Hsu's MCB method is a multiple comparison method that is designed to identify factor levels that are the best, insignificantly different from the best, and those that are significantly different from the best. You can define "best" as either the highest or lowest mean. This procedure is usually used after an ANOVA to more precisely analyze differences between level means.
Hsu's MCB method creates a confidence interval for the difference between each level mean and the best of the remaining level means. If an interval has zero as an end point, there is a statistically significant difference between the corresponding means. Specifically:
|Highest is best||Lowest is best|
|Confidence interval contains zero||No difference||No difference|
|Confidence interval entirely above zero||Significantly better||Significantly worse|
|Confidence interval entirely below zero||Significantly worse||Significantly better|
For this method, you specify the family error rate and the individual error rate is adjusted to achieve it. Hsu's MCB method only compares a subset of all possible pairwise comparisons, unlike Tukey's method which does all comparisons. Therefore, Hsu's MCB method will generate tighter confidence intervals and more powerful tests for any specified family error rate.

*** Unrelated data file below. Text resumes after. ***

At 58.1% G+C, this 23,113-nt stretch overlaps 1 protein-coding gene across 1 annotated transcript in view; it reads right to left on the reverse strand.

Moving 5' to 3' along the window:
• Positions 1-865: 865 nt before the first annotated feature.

For example, a memory chip manufacturer randomly samples four production lines to determine which line produces the chips with the fastest response time. The mean response time for each production line is in the following table.
|Production line||Mean response time||N|
The analyst defines "best" as being the lowest (fastest) mean response time, which is line 4, and uses Hsu's MCB method to identify any production lines that are significantly different from the best. This produces the following confidence intervals [tested level - best of remaining levels].
|Production line (compared to best)||Lower limit||Center||Upper limit|
Based on the confidence intervals, the analyst concludes that lines 2 and 3 are producing chips that are significantly slower (higher mean) than line 4 because their confidence intervals are entirely above zero. However, there is no evidence to indicate a significant difference between lines 1 and 4 because their confidence intervals contain zero (no difference). You might investigate the processes of lines 2 and 3 more carefully.
When the tested level is significantly better or worse than the comparison level, Hsu's MCB method does not provide a minimum bound on how much better/worse.